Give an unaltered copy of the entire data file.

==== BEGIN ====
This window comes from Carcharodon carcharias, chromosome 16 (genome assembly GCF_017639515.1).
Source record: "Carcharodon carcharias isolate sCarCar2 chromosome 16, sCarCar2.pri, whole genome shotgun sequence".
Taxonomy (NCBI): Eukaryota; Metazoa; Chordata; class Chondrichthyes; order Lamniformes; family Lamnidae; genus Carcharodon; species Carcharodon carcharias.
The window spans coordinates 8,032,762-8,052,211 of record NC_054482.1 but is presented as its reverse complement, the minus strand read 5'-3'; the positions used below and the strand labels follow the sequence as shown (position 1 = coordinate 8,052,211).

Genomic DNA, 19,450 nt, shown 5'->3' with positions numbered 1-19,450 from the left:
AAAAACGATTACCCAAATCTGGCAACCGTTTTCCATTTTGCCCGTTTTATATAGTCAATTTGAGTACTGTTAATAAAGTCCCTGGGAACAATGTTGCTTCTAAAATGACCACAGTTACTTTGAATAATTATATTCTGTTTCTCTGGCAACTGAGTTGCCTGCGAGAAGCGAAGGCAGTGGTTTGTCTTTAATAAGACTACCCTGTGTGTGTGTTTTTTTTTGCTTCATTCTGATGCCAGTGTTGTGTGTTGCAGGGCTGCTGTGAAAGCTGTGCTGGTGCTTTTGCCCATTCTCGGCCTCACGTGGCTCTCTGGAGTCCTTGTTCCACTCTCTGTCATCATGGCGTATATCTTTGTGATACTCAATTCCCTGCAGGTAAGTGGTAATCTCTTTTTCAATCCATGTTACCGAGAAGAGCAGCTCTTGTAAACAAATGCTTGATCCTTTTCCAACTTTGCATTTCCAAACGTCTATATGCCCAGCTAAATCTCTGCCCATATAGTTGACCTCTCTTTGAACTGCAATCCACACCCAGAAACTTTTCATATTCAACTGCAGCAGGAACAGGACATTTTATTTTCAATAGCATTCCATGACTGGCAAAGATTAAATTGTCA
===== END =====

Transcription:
This window comes from Carcharodon carcharias, chromosome 16 (genome assembly GCF_017639515.1).
Source record: "Carcharodon carcharias isolate sCarCar2 chromosome 16, sCarCar2.pri, whole genome shotgun sequence".
Taxonomy (NCBI): Eukaryota; Metazoa; Chordata; class Chondrichthyes; order Lamniformes; family Lamnidae; genus Carcharodon; species Carcharodon carcharias.
The window spans coordinates 8,032,762-8,052,211 of record NC_054482.1 but is presented as its reverse complement, the minus strand read 5'-3'; the positions used below and the strand labels follow the sequence as shown (position 1 = coordinate 8,052,211).

Genomic DNA, 19,450 nt, shown 5'->3' with positions numbered 1-19,450 from the left:
AAAAACGATTACCCAAATCTGGCAACCGTTTTCCATTTTGCCCGTTTTATATAGTCAATTTGAGTACTGTTAATAAAGTCCCTGGGAACAATGTTGCTTCTAAAATGACCACAGTTACTTTGAATAATTATATTCTGTTTCTCTGGCAACTGAGTTGCCTGCGAGAAGCGAAGGCAGTGGTTTGTCTTTAATAAGACTACCCTGTGTGTGTGTTTTTTTTTGCTTCATTCTGATGCCAGTGTTGTGTGTTGCAGGGCTGCTGTGAAAGCTGTGCTGGTGCTTTTGCCCATTCTCGGCCTCACGTGGCTCTCTGGAGTCCTTGTTCCACTCTCTGTCATCATGGCGTATATCTTTGTGATACTCAATTCCCTGCAGGTAAGTGGTAATCTCTTTTTCAATCCATGTTACCGAGAAGAGCAGCTCTTGTAAACAAATGCTTGATCCTTTTCCAACTTTGCATTTCCAAACGTCTATATGCCCAGCTAAATCTCTGCCCATATAGTTGACCTCTCTTTGAACTGCAATCCACACCCAGAAACTTTTCATATTCAACTGCAGCAGGAACAGGACATTTTATTTTCAATAGCATTCCATGACTGGCAAAGATTAAATTGTCA